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Eight weird and wonderful Austrian place names

From the famous Fucking to the lesser known Windpassing - and of course Lower Stinky Well - Austria’s countryside is full of weird and wonderful place names.

Eight weird and wonderful Austrian place names
The Austrian town formerly known as Fucking. Photo: JOE KLAMAR / AFP

With some names dating back centuries, Austrian villages and towns have some curious monikers. 

From the famous Fucking to the lesser known Windpassing, Austria’s countryside is full of weird and wonderful place names. 

Many of these barely raise an eyebrow in Austria – although a few certainly do – but they’ve grown famous abroad. 

Here are eight of our favourites. 

Fucking (the village formerly known as)

No list of weird Austrian place names would be complete without the town formerly known as Fucking. 

In late 2020, the Austrian village of Fucking decided to formally change its name to Fugging, citing frustrating at the bizarre notoriety of the town’s name. 

READ MORE: No more F**king: Austrian village to change name

The villagers – who were officially known as Fuckingers – finally grew weary of Fucking.

The villagers have been attempting to change the name for years, reports DPA, and have grown increasingly frustrated with tourists and the theft of signs. 

‘Fugging’ was chosen as it better represents the way the name is pronounced in German. 

Internet users however – and particularly those from the British Isles – have pointed out that Fugging is often used as a censored version of what the town was formerly known as. 

The town had been known as Fucking for more than 1,000 years. 

The village and its subsequent name change might have captured international attention, but there are several other place names worth a mention throughout Austria. 

Rottenegg

Rottenegg, situated in the state of Upper Austria, is named after the now ruined Rottenegg Castle. 

The town’s famous Rottenegg Cultural Summer Program brings people from all around to celebrate the local culture and traditions. 

As with Fucking and a few other place names on the list, Rottenegg is only really funny to English speakers – with the name having nothing to do with spoiled eggs at all in German. 

Rottenegg Castle drawn by M. Vischer in 1674. Photo: Wikicommons

Petting 

Just across the border from Fucking/Fugging in Bavaria in Germany, there is another village called Petting.

OK so this one technically isn’t in Austria, but with Petting sitting so close to Fucking, there was not a chance we wouldn’t mention it.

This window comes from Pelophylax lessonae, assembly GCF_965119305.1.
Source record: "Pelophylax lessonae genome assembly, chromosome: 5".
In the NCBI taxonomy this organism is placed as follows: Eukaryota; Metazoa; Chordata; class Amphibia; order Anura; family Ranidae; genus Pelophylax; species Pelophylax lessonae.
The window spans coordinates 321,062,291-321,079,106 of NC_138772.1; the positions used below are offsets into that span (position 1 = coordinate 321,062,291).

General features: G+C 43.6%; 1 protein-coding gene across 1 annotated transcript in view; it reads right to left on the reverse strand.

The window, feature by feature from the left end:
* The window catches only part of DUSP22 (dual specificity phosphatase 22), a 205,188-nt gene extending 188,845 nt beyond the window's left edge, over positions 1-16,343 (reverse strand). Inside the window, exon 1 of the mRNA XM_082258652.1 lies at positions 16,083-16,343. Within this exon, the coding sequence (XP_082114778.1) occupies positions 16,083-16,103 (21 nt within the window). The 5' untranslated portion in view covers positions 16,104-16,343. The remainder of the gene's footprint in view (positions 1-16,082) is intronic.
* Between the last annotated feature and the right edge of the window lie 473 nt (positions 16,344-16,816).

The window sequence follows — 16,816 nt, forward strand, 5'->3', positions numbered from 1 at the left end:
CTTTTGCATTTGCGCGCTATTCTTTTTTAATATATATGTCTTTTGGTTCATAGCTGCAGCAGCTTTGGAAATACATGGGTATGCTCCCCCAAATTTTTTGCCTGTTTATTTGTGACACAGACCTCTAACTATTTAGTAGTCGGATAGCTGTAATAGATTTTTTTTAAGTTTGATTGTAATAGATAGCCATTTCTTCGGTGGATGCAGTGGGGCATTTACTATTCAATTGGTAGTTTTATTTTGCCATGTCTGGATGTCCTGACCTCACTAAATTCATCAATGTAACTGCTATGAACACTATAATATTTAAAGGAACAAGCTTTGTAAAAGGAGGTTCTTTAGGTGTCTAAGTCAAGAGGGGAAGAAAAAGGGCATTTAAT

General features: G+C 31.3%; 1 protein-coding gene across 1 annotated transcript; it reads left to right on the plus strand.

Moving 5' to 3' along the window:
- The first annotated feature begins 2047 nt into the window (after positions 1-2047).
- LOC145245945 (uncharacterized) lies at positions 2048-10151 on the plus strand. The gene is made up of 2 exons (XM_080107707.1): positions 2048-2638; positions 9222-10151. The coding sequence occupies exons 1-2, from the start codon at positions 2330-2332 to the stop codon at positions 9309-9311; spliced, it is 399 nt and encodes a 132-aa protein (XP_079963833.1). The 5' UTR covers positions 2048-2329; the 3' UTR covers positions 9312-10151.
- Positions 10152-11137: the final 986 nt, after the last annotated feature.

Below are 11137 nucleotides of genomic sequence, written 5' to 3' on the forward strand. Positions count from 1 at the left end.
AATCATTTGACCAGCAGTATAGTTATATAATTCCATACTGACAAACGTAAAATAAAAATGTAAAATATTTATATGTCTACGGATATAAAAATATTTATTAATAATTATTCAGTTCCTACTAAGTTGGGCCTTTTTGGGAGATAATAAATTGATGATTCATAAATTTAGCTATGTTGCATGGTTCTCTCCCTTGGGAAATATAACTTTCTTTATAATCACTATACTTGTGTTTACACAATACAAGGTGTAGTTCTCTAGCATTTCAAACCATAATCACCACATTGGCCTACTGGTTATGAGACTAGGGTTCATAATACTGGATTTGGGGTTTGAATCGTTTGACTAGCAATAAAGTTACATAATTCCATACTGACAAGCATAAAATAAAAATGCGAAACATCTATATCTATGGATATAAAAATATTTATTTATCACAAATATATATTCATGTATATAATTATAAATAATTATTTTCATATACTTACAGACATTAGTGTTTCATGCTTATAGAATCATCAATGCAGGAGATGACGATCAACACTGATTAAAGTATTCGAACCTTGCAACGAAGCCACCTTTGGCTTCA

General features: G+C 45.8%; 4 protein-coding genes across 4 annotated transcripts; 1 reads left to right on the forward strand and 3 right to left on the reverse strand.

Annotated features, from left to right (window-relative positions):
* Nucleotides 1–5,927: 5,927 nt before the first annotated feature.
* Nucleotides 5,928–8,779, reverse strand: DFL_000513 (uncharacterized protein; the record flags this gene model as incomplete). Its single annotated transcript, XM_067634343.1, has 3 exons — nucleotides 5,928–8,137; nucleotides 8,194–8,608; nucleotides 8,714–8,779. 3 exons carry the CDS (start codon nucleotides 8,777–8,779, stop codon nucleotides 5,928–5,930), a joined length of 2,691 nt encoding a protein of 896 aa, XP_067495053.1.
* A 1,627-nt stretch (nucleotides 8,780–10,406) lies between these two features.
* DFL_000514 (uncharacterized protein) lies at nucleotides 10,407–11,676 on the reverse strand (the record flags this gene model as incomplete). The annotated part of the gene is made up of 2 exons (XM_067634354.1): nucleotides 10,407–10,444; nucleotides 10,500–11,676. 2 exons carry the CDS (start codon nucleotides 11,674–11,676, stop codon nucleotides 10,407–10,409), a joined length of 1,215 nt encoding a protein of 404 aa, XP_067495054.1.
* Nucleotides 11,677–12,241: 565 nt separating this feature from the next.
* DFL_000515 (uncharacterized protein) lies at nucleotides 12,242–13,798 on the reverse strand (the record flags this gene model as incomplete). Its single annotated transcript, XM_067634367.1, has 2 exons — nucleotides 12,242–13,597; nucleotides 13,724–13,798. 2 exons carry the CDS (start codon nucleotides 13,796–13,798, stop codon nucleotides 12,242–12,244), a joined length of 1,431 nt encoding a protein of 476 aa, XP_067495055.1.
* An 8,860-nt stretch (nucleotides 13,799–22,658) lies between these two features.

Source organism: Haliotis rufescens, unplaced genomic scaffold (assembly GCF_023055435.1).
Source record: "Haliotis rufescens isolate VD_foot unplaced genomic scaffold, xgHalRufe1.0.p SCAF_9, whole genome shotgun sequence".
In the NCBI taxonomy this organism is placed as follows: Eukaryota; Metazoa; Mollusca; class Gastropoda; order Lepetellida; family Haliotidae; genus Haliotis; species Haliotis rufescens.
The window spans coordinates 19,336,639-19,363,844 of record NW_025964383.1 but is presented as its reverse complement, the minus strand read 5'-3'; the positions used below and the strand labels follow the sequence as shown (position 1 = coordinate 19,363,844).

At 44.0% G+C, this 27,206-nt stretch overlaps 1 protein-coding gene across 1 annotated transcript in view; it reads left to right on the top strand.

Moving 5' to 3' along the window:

As yet, there are no plans to get too hasty and follow Fucking by getting rid of Petting, although if they do ‘Pegging’ is probably off limits. 

Oed

As we said earlier, most of the place names in this list are going to make English speakers chuckle rather than the natives – but at least Oed offers something for the locals. 

Oed, a village near Amstetten in the state of Lower Austria, is a word which translates to bleak, barren, desolate, deserted in German (when it is spelt without the umlaut). 

So in this case, Oed is more likely to elicit a laugh if said rather than written, but think of the poor local holiday home providers who have paid for radio ads telling people to “get on down to barren, bleak, desolate and deserted” for a well-earned break. 

Namlos

In the Austrian state of Tyrol sits a region so mysterious, so enchanted, that it doesn’t even have a name. 

Well, not quite. Namlos – which translates to nameless – is the name of a small municipality in the west of the country. 

So if anyone is telling you they need to recharge their batteries and get away from the hustle and bustle of the modern world by wandering the earth in search of a place with no name, tell them it’s just south of the German border in Tyrol and it’s nice there.

They even have a guesthouse. 

Windpassing

If you thought Rottenegg stank, then wait until you get a load of Windpassing. 

In fact, Windpassing is so popular in Austria that there are actually six villages/regions with that name. 

Five are in the state of Lower Austria, with one in the state of Upper Austria. 

For good measure, the Bavarians have also gotten in on the Windpassing action, with two Windpassings in the Passau region. 

The one pictured below is in Lower Austria – one of the five – and is situated between Vienna and Linz. 

According to Culture Trip, Windpassing is twinned with Middlefart in Denmark, because of course it is. 

Porno

Alright, so this is technically on the Hungarian side of the Austrian border, but with a town named Porno just a stone’s throw from Austrian soil, you and I both know it needed to be on this list. 

Known as ‘Porno’ in German, in Hungarian the town is known as Pornóapáti – which is pronounced Porno Party, which couldn’t be much funnier. 

And if that wasn’t enough, technically, the name translates to Porno Abbey.